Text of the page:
Rules Governing the Utah State Bar

Petition. Petition to amend the bar’s fee dispute rules governing mediation. Revisions requested to Utah State Bar’s Fee Dispute Rules (formerly Fee Arbitration Rules) to further clarify the mediation process approved by the Supreme Court last year. The proposed amendments provide additional details, such as what qualifies for mediation, how mediation can be requested, how mediators are selected, confidentiality, mediation procedures.
USB 14-1103. Exclusions. Amend.
USB 14-1112. Request and agreement to mediate fee dispute, answer. New.
USB 14-1113. Selection of mediator. New.
USB 14-1114. Matters entitled to mediation. New.
USB 14-1115. Mediation is voluntary. New.
USB 14-1116. Conduct of the mediation. New.
USB 14-1117. Confidentiality. New.
USB 14-1118. Ex parte communications with the mediator. New.
USB 14-1119. Exemption from future testimony. New.
USB 14-1120. Mediation agreement. New.

Utah Courts

View more posts from this author
One thought on “Rules Governing the Utah State Bar
  1. Leslie Slaugh

    Rule 14-1112(b). Is “request” too strong? Perhaps the Committee should “invite” the respondent to sign. Granted, mediation is encouraged, but a “request” may imply to a client that he or she is required to sign and must participate in mediation.
    Rule 14-1114(b). The following should be added at the end of line 8: “unless the agreement expressly so states.” If the parties to a mediation know there is a malpractice claim, why should they be prohibited from resolving that during the same mediation? I am not aware of any reason an attorney should not be able to agree to a reduced fee (or perhaps no fee) in exchange for a waiver of any malpractice claims.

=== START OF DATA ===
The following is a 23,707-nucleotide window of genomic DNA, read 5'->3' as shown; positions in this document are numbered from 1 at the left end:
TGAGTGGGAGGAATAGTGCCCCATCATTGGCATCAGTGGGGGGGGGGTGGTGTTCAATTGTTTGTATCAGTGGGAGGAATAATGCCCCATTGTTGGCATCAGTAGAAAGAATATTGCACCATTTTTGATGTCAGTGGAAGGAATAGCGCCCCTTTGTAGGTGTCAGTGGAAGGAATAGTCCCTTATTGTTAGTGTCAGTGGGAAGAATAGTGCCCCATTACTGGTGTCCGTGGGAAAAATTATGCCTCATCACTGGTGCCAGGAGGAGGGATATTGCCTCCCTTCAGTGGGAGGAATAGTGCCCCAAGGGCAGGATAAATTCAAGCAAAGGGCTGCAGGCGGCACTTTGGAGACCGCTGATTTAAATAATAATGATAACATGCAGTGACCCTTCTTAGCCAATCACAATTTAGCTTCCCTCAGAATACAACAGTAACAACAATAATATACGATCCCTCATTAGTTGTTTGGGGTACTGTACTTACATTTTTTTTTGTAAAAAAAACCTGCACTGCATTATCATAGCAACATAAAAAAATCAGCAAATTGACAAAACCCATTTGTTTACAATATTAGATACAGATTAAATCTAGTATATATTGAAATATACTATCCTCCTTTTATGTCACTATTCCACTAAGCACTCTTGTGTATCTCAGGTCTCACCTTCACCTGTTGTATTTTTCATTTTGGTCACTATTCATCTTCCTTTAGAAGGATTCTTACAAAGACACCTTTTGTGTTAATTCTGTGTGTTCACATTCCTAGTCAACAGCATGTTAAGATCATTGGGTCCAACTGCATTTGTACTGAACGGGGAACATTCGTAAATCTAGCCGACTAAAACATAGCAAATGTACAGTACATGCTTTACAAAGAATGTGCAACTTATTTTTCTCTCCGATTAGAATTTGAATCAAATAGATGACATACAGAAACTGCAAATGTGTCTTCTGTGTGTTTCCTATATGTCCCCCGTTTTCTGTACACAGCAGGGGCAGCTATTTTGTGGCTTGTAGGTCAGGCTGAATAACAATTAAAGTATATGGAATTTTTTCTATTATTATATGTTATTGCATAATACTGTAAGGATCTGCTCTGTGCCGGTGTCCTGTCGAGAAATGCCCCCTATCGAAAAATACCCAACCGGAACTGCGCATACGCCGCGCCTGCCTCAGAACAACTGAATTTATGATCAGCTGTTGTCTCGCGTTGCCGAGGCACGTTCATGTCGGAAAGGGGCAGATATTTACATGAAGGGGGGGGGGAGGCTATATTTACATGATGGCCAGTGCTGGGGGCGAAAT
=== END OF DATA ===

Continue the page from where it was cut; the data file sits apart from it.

Rule 14-1116. In line 9, “use” would be more appropriate than “utilize.” See, e.g.,;;
    Rule 14-1118. Is this intended to prohibit the parties from submitting mediation briefs to the mediator? If so, it should be eliminated or modified to specifically allow mediation briefs. Such advance briefs are very helpful to a mediator and should be encouraged. There is no reason to require they be sent to the Committee first. That just increases the lead time required for preparing the briefs, and increases the number of people that will see an otherwise confidential document.
    Rule 14-1120. In line 3, the word “execute” should be replaced with “sign.” There is a difference between the two words: “There is a very subtle difference here. As you can see, you can execute a deed by signing it to make it valid. Or you can execute the terms of a will by doing what is required in the will. No signing involved here.” The rules should use simple terms, not legalistic terms. If the rule is asking the parties to sign the agreement, then use the word “sign.”